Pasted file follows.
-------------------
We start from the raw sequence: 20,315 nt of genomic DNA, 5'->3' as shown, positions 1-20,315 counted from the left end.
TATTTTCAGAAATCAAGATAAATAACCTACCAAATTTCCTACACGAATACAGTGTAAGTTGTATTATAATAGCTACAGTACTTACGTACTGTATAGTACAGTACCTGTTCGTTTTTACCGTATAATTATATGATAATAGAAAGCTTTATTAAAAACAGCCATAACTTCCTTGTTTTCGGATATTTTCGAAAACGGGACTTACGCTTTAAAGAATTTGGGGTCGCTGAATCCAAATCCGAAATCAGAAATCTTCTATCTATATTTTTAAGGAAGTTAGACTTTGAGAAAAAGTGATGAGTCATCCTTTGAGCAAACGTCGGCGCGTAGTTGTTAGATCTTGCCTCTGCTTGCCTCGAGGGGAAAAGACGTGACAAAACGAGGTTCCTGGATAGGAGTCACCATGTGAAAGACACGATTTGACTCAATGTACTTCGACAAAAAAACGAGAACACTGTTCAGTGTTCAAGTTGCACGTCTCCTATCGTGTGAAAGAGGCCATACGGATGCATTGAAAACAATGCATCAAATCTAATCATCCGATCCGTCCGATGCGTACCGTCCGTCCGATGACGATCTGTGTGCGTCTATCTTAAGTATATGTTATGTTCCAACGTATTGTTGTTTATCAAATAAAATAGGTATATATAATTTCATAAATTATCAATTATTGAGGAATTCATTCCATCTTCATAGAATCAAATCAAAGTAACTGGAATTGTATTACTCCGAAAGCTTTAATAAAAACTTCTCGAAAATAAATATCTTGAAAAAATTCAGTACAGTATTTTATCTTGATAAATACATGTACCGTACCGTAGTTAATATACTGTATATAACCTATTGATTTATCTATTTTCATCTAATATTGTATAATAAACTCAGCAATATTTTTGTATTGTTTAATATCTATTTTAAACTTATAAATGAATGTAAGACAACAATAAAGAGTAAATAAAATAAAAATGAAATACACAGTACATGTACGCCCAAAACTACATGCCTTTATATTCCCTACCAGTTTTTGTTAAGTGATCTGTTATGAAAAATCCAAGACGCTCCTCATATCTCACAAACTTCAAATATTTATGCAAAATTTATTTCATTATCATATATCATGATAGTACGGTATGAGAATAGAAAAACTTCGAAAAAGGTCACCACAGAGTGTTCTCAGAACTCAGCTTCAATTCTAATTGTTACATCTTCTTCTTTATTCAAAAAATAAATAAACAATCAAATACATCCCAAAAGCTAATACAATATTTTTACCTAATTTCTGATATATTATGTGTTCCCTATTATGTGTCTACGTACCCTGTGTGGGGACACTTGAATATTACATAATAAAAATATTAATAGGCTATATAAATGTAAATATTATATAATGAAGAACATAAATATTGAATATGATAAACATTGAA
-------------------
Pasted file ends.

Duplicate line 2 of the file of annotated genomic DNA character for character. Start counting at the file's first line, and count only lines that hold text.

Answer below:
TATTTTCAGAAATCAAGATAAATAACCTACCAAATTTCCTACACGAATACAGTGTAAGTTGTATTATAATAGCTACAGTACTTACGTACTGTATAGTACAGTACCTGTTCGTTTTTACCGTATAATTATATGATAATAGAAAGCTTTATTAAAAACAGCCATAACTTCCTTGTTTTCGGATATTTTCGAAAACGGGACTTACGCTTTAAAGAATTTGGGGTCGCTGAATCCAAATCCGAAATCAGAAATCTTCTATCTATATTTTTAAGGAAGTTAGACTTTGAGAAAAAGTGATGAGTCATCCTTTGAGCAAACGTCGGCGCGTAGTTGTTAGATCTTGCCTCTGCTTGCCTCGAGGGGAAAAGACGTGACAAAACGAGGTTCCTGGATAGGAGTCACCATGTGAAAGACACGATTTGACTCAATGTACTTCGACAAAAAAACGAGAACACTGTTCAGTGTTCAAGTTGCACGTCTCCTATCGTGTGAAAGAGGCCATACGGATGCATTGAAAACAATGCATCAAATCTAATCATCCGATCCGTCCGATGCGTACCGTCCGTCCGATGACGATCTGTGTGCGTCTATCTTAAGTATATGTTATGTTCCAACGTATTGTTGTTTATCAAATAAAATAGGTATATATAATTTCATAAATTATCAATTATTGAGGAATTCATTCCATCTTCATAGAATCAAATCAAAGTAACTGGAATTGTATTACTCCGAAAGCTTTAATAAAAACTTCTCGAAAATAAATATCTTGAAAAAATTCAGTACAGTATTTTATCTTGATAAATACATGTACCGTACCGTAGTTAATATACTGTATATAACCTATTGATTTATCTATTTTCATCTAATATTGTATAATAAACTCAGCAATATTTTTGTATTGTTTAATATCTATTTTAAACTTATAAATGAATGTAAGACAACAATAAAGAGTAAATAAAATAAAAATGAAATACACAGTACATGTACGCCCAAAACTACATGCCTTTATATTCCCTACCAGTTTTTGTTAAGTGATCTGTTATGAAAAATCCAAGACGCTCCTCATATCTCACAAACTTCAAATATTTATGCAAAATTTATTTCATTATCATATATCATGATAGTACGGTATGAGAATAGAAAAACTTCGAAAAAGGTCACCACAGAGTGTTCTCAGAACTCAGCTTCAATTCTAATTGTTACATCTTCTTCTTTATTCAAAAAATAAATAAACAATCAAATACATCCCAAAAGCTAATACAATATTTTTACCTAATTTCTGATATATTATGTGTTCCCTATTATGTGTCTACGTACCCTGTGTGGGGACACTTGAATATTACATAATAAAAATATTAATAGGCTATATAAATGTAAATATTATATAATGAAGAACATAAATATTGAATATGATAAACATTGAA